Projects that engage in this type of better than life marketing are shooting themselves in the foot by promising things to the user which will not be available for years. User’s don’t have that kind of patience. More often than not, projects that engage in this type of overzealous marketing are smoke and mirror machines; once the smoke clears up, the bare emperor will become exposed.
On People and Teams
Something I’ve always been unsure about is why anyone in their right mind would call themselves a serial entrepreneur. To my ears, that sounds only a little better than serial killer (at least the latter doesn’t switch careers every year!).
While I jest, I take diligencing the project team very seriously. Similar to what we did under the governance section, we will use bullets in this section for brevity.
- You want to pay close attention to the past experience of the founders. I have noticed many founders in this space have started 2–3 projects in the past few years, jumping from one to the other as if they’re on a road of trampolines. Raising money from investors for one ICO project, leaving that project, and doing the same thing for another ICO does not inspire confidence. There is nothing wrong with failing in one project and starting another one in a few years after some self-reflection. There is something wrong, however, if this is done in an obviously opportunistic way.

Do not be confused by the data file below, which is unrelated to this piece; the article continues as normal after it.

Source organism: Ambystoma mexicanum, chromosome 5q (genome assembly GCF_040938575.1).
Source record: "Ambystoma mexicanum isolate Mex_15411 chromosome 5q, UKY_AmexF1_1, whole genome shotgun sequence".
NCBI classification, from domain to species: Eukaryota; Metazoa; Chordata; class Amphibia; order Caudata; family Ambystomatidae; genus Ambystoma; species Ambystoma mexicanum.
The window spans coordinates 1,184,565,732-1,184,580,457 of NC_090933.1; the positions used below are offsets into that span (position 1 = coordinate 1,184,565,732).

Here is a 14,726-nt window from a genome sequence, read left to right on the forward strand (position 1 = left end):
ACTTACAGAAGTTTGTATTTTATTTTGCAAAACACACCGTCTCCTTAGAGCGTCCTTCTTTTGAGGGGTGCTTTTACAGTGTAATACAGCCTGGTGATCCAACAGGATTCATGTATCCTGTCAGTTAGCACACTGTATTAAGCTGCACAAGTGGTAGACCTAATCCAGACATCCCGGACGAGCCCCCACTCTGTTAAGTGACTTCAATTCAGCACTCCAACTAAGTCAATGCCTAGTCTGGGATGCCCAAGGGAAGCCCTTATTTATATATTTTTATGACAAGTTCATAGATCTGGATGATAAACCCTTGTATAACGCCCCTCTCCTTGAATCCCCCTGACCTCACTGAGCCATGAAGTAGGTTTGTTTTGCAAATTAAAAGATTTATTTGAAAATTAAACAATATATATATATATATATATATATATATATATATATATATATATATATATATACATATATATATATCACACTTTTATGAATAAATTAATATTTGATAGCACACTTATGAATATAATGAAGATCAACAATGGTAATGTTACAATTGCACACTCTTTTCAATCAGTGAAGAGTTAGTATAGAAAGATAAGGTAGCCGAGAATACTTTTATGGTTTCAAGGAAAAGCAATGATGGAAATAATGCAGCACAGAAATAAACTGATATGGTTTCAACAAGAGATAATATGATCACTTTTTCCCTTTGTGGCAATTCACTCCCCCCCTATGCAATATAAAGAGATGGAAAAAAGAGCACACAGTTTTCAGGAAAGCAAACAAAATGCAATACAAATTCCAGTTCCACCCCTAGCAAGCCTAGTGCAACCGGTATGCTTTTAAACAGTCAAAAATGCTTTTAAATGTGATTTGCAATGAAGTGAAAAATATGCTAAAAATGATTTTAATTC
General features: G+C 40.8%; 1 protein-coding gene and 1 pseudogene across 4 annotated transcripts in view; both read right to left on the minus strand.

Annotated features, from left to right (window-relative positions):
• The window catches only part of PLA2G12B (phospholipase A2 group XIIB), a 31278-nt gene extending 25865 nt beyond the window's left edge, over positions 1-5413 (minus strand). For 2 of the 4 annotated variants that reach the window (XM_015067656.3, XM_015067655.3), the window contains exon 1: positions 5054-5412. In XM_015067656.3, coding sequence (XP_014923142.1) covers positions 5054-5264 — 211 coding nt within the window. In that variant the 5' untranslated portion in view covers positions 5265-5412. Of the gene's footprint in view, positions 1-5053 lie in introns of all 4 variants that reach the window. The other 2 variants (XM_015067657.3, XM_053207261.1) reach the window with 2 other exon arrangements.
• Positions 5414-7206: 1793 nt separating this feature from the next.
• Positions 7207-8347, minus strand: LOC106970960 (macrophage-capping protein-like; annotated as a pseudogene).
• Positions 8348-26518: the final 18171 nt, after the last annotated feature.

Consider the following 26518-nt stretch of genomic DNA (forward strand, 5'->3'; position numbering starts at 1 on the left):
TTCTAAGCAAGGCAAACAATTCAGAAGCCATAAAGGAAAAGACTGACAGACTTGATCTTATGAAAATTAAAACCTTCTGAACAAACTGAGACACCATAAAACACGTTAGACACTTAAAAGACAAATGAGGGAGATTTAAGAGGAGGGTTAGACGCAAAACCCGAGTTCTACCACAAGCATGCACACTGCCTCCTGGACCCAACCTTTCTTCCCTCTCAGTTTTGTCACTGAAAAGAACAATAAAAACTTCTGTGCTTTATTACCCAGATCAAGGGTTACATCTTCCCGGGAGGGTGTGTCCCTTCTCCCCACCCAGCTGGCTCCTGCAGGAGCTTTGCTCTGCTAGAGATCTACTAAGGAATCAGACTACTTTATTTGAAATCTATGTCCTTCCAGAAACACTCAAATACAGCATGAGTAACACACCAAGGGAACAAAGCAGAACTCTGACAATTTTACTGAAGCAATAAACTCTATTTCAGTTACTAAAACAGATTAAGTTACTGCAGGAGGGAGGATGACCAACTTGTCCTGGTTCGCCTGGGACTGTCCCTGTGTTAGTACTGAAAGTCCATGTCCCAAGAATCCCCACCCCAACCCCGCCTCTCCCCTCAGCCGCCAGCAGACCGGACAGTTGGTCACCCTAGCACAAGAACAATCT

- While not mandatory, it’s generally great when project founders said no to high paying salaries in order to work on the project. That usually means they had plenty of lucrative options to chose from, but chose the project because of their conviction for it.
- Generally speaking, the fewer conferences founders attend, the better the project (unless they are fundraising, doing demos, or hiring). The reasoning is rather simple. Conferences take time. This time could be spent on things such as developing the project, building better developer tools, and if it’s centralized, growing the company.
- Projects solving problems that the founding team does not empathize with should generally be avoided. Here, projects that immediately come to mind are those that are built by first world elites for third world developing nations. Folks from New York City dressed in suits probably don’t viscerally feel what it’s like to be unbanked living in Africa. But supposedly, they have the solution!
Craig McCaw was one of the folks who pioneered broadband internet in the United States. As he was building out the pipes for the internet with his company NextLink, he was known to say brilliantly witty things. For example, here’s a quote of his that I reference often: “you are always at the mercy of your stupidest competitors.”
What McCaw said of broadband competitors is similar to the type of things we see happen in cryptoassets. In August, for example, Bitcoin Cash (BCH) forked from Bitcoin, giving users 8MB blocks. To the uninformed user and sensational journalist, this seemed like a panacea for the high transaction fees and the large pending mempool of Bitcoin. But in reality, this was a band-aid solution to a problem that only surgery could fix.
With competitors that seek short term solutions, it becomes difficult for projects to think long term. Despite this, good projects will ignore short term narratives and build for the long term user. Competitors can always copy (fork) what your project is building, but they cannot copy the incentives and the team behind the project. And that’s just as good, if not better, than IP.